When I sat down to write "Guiding Rainbow's Light", I took it a step further. Mr. X became "Oliver Xanthos", the youngest son of a Grecian wine family and conglomerate who took his minor inheritance and financed himself into a world-class weapons merchant who was so good at staying hidden, he stymied every national intelligence agency as to his real identity. Oh, and then after he supplied the radioactive material responsible for nuking Jerusalem, he turned over a new leaf and helped to create, fund, and finance the Second Rainbow and other major institutions after World War III. Bonus points: His bodyguard/mistress/eventual wife was one dark-haired Jessica Bravewind, former CIA operative. (And at some point, I do need to actually pound out the short story I have planned for how those two first met...) Having Oliver around when I was doing my last real magnum opus for the "Legacy of Metal" was a breath of fresh air. He solidified for me a concept that I still use in what I work on now, my Star Fox 'fic: "Sometimes it's better to start fresh."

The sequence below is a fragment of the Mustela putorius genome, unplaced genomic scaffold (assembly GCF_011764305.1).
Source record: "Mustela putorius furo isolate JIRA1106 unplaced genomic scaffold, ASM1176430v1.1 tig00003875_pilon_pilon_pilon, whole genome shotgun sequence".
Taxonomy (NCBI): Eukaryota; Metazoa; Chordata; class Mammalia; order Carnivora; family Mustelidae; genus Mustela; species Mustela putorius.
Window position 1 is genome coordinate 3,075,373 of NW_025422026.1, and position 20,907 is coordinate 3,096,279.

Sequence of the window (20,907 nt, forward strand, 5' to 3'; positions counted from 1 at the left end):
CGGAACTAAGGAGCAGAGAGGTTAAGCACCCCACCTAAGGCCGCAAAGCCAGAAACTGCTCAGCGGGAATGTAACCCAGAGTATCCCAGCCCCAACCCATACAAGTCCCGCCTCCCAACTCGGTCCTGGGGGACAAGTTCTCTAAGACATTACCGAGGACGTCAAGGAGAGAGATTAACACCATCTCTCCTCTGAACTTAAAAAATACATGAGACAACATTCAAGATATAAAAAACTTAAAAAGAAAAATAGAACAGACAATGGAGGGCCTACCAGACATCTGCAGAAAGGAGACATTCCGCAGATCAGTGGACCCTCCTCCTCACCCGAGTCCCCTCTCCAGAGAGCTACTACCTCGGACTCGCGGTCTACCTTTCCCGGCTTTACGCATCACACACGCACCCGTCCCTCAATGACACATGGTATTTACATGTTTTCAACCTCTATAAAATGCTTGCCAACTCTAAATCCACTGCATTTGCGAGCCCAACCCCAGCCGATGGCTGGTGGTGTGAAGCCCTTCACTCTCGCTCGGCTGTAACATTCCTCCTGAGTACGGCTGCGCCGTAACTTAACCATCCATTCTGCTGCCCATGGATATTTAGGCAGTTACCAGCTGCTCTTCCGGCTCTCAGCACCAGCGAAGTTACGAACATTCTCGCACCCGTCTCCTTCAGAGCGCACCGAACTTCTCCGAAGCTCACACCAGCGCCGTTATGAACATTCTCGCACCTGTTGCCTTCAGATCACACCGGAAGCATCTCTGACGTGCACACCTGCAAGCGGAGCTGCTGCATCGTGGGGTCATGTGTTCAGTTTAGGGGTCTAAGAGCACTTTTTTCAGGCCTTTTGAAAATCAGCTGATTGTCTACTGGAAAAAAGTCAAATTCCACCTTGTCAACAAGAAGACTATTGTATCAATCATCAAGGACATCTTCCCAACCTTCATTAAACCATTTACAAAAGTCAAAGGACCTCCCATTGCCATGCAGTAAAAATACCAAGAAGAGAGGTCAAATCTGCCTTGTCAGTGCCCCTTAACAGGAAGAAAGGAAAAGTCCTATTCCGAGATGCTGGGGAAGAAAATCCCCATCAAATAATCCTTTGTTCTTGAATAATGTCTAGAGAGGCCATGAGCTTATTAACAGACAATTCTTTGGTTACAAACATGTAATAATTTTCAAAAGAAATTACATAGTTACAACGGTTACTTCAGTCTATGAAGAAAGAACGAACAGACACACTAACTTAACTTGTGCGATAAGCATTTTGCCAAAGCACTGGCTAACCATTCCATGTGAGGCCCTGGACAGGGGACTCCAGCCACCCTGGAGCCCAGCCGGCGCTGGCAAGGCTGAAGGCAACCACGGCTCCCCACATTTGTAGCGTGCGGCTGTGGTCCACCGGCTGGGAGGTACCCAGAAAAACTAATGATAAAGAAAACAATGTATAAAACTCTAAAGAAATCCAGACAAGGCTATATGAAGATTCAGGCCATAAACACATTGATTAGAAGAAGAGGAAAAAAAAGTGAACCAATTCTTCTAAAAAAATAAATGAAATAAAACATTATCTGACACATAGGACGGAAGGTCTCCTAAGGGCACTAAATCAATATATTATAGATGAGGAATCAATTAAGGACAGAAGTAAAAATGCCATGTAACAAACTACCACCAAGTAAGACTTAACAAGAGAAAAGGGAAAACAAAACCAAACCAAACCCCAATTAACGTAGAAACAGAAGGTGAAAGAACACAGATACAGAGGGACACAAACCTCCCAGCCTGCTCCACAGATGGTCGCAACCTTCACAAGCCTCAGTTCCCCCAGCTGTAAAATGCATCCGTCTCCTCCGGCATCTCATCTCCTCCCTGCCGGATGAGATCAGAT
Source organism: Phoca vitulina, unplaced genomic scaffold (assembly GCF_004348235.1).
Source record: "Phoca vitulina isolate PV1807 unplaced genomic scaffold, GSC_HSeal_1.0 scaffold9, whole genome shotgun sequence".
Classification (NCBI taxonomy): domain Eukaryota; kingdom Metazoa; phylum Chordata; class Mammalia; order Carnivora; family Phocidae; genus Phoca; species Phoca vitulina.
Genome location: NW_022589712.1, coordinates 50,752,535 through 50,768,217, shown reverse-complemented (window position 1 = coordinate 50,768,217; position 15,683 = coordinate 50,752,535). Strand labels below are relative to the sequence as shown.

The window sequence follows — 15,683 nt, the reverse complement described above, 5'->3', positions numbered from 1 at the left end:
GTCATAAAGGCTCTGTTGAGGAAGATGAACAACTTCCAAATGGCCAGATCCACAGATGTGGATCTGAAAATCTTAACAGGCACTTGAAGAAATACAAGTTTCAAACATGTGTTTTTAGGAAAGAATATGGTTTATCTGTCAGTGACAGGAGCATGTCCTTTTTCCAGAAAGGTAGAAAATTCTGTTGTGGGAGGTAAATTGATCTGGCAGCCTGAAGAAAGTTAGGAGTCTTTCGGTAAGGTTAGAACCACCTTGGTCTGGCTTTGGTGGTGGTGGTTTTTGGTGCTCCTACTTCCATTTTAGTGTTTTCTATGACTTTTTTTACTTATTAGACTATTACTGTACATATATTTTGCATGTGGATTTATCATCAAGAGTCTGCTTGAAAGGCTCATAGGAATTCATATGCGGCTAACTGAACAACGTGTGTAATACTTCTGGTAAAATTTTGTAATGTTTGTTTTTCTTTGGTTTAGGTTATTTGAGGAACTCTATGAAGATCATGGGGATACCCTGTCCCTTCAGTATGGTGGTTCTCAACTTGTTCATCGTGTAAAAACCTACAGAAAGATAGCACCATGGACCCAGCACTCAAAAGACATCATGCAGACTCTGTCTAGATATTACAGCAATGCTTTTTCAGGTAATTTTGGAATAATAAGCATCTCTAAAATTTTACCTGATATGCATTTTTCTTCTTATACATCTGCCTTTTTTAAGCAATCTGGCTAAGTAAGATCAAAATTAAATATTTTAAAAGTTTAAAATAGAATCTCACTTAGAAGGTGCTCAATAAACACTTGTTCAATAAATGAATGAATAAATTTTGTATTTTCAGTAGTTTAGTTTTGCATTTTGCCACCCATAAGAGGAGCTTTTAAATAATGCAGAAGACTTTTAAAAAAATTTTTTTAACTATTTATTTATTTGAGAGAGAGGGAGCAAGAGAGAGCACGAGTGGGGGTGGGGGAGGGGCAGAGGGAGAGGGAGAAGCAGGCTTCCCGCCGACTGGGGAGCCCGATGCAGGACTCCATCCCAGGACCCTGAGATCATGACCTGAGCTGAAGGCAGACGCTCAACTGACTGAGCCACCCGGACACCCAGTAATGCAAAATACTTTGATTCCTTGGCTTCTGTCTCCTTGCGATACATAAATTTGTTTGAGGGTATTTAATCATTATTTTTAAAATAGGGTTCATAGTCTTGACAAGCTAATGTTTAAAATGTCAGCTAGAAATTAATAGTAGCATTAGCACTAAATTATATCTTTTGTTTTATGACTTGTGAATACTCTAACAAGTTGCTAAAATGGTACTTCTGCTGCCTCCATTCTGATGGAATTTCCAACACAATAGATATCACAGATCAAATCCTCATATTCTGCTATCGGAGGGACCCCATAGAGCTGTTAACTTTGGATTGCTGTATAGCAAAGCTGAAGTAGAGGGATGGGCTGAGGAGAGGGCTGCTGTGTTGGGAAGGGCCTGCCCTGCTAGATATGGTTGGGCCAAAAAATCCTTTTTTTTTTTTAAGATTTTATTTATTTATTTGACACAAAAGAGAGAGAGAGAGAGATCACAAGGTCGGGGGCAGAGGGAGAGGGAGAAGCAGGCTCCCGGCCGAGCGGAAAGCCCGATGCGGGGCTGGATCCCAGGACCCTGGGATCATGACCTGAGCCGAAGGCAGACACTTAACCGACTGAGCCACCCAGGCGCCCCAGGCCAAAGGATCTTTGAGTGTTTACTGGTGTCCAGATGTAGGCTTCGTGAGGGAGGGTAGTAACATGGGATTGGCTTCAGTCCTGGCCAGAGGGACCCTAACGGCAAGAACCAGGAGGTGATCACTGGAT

Similarly, I have to say I'm really looking forward to seeing how Ian Flynn has this scripted out. Who is Mr. X, to him? To the team at Archie? Is he a swarthy Grecian weapons merchant as I portrayed him, or are we going the full-out Dr. Claw supervillain route here? Considering that the movie Minions comes out this summer, the timing does lend itself towards a more campy supervillain persona... well, that and the grunt costumes... and his subordinate, Miss Y...
One thing does make me blink and raise my hand as I say "Waiiit a minute..."
How, exactly, did Mr. X get a retrieval team to Wily's Skull Fortress so quickly? I mean, even before any government agents or other military forces did? This is a question that will be answered, of this I have no doubt. Flynn's proven, after 40 issues, that he's not one to leave wrinkles in his tapestry.
So here's to Mr. X, finally getting some actual love from someone who isn't just a fan who likes to spend years writing stories for the heck of it, and gets paid to do so. Good luck, Team Flynn.
We will be watching Mr. X's career with great interest.
For the Blue Ink.
When he isn’t writing “The Blue Ink” reviews for The Mega Man Network, Erico (The Super Bard) spends his days keeping track of the “Legacy of Metal” fanon, dabbling in cooking and tea-brewing, and exploring the human condition from his Iowa stomping grounds.
The views expressed here reflect the views of the authors alone, and do not necessarily reflect the views of The Mega Man Network.